The film’s available now on VOD and iTunes, and Gregg swung by the offices of EW Radio to chat about it on Entertainment Weirdly. During the chat, Gregg also talked about his early work (he wrote Robert Zemeckis’s What Lies Beneath, aka “the movie with Michelle Pfeiffer in the bathtub”).
The conversation inevitably turned to comics, when Gregg revealed that he was a big fan of Jim Starlin’s character Adam Warlock, the spacefaring fantasy-messiah whose worst enemy…was himself. Or anyhow, a future version of himself. Take a listen: READ FULL STORY
John Carpenter’s 1986 kung fu fantasy masterpiece Big Trouble in Little China was a flop when it was first released, but a long life on home video helped foster a retroactive appreciation for star Kurt Russell’s fast-talking Jack Burton and the style with which Carpenter delivers his crazy tale. It is now a bona fide cult classic, and it is getting resurrected in comic book form. READ FULL STORY
If you’ve been following the She-Hulk controversy that’s erupted over the past few days, you know that Man of Steel writer (and DC visionary) David Goyer had some pretty negative things to say about Jennifer Walters’ big, green alter ego in a recent podcast — things like “I think She-Hulk is the chick that you could f–k if you were Hulk, you know what I’m saying?”
'The Dark Tower: The Drawing of the Three': Marvel creators reveal secrets from the new Stephen King adaptation
As EW announced exclusively on Friday, Marvel is beginning a new era in their long-running adaptation of Stephen King’s Dark Tower saga. After spending many years exploring the backstory of the saga’s chief protagonist Roland Deschain, a new series of comics will focus on characters introduced in The Drawing of the Three, the second volume of King’s saga and the one where The Dark Tower revealed itself as a very different sort of fantasy story. READ FULL STORY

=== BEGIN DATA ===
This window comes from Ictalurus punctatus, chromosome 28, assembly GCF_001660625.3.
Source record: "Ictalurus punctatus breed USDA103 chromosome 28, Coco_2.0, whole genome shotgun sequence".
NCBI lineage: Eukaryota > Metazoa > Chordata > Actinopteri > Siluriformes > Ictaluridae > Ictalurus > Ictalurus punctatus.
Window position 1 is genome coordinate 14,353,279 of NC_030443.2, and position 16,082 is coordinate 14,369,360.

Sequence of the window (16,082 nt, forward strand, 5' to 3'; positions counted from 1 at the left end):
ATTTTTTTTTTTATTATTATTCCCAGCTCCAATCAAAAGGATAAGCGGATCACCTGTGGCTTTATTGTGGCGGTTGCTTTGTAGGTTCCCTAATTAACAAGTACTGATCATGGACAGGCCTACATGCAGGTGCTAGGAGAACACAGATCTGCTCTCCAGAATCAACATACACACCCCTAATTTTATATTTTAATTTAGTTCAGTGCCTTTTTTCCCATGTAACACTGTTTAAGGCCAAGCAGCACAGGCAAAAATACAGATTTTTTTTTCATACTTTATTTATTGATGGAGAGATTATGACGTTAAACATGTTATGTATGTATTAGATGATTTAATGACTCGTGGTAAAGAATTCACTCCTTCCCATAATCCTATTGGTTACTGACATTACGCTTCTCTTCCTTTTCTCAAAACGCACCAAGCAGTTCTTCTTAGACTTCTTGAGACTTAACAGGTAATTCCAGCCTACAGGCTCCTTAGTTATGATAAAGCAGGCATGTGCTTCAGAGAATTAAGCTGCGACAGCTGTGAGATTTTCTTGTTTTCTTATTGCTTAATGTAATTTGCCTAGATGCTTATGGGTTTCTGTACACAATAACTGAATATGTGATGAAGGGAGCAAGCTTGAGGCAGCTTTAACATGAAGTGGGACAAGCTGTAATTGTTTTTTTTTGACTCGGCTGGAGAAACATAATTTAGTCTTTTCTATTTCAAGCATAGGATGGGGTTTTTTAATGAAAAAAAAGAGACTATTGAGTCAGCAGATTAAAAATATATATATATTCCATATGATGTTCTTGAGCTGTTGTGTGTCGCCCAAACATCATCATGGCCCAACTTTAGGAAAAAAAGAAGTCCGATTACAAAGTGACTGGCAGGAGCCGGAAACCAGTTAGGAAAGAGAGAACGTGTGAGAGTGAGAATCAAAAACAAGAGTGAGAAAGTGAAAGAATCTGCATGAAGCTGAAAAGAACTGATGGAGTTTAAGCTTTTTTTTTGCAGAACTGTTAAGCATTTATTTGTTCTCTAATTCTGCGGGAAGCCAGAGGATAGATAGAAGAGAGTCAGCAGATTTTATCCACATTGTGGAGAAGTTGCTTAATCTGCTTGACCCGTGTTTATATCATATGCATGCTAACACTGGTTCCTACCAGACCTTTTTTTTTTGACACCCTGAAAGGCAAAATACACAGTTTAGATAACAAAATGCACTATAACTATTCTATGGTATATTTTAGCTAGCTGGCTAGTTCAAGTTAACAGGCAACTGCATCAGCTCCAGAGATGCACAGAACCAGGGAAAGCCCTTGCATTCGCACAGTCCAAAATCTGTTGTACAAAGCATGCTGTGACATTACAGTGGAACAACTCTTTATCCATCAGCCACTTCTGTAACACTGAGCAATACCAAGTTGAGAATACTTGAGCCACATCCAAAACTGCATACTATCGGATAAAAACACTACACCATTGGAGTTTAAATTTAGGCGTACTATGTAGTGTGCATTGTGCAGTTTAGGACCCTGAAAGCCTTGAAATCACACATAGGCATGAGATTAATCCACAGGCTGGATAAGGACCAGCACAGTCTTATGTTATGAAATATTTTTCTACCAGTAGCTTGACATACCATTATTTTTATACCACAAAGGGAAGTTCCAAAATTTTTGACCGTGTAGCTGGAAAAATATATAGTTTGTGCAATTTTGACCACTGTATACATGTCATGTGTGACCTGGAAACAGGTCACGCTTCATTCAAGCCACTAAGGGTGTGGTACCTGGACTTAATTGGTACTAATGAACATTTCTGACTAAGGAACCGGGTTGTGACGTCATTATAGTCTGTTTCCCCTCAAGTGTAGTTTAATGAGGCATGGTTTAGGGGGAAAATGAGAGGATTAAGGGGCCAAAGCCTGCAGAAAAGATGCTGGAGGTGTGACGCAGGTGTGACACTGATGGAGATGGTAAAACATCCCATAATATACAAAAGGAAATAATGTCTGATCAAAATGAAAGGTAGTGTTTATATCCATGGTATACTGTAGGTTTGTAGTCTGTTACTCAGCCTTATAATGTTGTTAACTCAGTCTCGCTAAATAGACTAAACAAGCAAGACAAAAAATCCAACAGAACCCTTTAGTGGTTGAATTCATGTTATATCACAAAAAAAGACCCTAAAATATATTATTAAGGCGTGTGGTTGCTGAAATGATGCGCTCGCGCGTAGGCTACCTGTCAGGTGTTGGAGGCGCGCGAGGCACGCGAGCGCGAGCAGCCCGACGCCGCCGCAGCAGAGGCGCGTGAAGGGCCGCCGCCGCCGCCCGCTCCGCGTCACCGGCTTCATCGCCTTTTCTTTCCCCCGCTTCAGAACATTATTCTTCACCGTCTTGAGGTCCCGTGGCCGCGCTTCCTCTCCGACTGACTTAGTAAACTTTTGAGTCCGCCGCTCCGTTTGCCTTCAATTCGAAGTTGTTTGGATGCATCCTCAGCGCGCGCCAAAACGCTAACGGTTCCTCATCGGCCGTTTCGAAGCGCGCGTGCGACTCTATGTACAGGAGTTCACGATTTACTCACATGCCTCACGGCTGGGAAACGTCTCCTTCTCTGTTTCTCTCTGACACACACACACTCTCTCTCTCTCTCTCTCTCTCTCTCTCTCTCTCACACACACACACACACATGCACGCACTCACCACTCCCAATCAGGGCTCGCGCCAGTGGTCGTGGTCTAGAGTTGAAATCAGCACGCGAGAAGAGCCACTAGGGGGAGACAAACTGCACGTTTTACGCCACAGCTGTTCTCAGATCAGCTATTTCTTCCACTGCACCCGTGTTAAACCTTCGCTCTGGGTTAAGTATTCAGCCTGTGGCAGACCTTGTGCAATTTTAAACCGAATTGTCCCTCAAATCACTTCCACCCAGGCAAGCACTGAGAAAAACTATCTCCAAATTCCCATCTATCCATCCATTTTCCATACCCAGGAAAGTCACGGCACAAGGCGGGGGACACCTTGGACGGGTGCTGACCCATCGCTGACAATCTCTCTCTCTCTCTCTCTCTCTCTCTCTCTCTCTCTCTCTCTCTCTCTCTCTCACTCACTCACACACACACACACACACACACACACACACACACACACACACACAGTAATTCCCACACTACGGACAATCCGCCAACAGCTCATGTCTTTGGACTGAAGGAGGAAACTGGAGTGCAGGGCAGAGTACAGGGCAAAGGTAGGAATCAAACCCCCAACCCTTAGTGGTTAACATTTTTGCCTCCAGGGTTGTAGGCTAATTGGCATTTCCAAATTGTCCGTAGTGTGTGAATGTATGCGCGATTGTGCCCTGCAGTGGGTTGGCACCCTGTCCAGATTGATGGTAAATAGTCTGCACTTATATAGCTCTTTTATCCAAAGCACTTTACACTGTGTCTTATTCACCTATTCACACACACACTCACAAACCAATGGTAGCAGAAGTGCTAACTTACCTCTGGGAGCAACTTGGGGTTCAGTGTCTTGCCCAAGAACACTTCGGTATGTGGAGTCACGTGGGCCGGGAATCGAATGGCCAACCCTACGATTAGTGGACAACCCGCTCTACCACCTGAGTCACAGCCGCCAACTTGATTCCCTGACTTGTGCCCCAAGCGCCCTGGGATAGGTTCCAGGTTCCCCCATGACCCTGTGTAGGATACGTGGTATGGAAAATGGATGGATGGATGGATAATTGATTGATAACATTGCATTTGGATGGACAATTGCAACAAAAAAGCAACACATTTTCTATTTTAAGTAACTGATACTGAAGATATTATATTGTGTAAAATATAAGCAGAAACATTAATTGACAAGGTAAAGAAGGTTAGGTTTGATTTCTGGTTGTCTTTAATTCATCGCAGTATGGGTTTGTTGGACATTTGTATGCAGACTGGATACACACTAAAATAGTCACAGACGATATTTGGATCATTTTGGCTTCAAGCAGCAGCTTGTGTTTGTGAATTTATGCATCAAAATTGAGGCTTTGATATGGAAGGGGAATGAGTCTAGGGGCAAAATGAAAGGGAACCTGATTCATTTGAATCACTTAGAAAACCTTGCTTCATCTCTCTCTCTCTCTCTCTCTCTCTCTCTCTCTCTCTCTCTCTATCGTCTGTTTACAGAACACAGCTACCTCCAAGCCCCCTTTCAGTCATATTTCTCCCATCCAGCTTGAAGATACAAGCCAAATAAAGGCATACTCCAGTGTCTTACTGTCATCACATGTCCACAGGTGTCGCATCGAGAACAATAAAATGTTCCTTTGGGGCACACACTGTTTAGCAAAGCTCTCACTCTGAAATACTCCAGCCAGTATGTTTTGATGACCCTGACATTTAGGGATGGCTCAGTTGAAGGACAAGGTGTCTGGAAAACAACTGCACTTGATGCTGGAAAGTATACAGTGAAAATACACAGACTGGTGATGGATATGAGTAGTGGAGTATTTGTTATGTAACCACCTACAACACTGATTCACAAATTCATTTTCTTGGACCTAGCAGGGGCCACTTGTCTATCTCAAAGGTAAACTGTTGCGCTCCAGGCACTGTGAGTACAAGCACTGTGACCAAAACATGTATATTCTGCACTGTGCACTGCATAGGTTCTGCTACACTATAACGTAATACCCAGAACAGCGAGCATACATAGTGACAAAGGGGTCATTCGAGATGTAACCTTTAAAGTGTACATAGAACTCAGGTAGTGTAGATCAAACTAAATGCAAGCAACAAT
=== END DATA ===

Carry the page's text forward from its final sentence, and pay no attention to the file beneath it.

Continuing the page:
'The Dark Tower: The Drawing of the Three': Exclusive artwork from Marvel's new Stephen King adaptation, 'The Prisoner'
It’s been seven years since Marvel first adapted Stephen King’s dark fantasy saga The Dark Tower into comic book form. Since then, writers Robin Furth and Peter David have explored the story of Roland, last of the Gunslingers, in several miniseries mostly focusing on the hero’s younger days. But this September, Marvel will release the first issue of a new series that will delve into a new corner of King’s Dark Tower saga. READ FULL STORY
Fifty-six years is a pretty big chunk of time — especially when we’re talking about the mythology-heavy X-Men universe.
In an effort to bridge the gap between 1962 — the time when X-Men First Class took place — and the upcoming X-Men: Days of Future Past, set in 2018, Fox has unveiled an interactive history lesson in the form of a website titled 25 Moments.
The site sets up the Days of Future Past backstory by explaining 25 key events that have led to the dystopian world of 2018. Significant milestones and conflicts in human-mutant relations are highlighted, from President Nixon’s deals with the anti-mutant Trask Industries to the building of a massive “Mutant Wall” between the U.S. and Mexico for “security” purposes (Captain America: The Winter Soldier apparently has nothing on this film’s attempts at real-world allegory). READ FULL STORY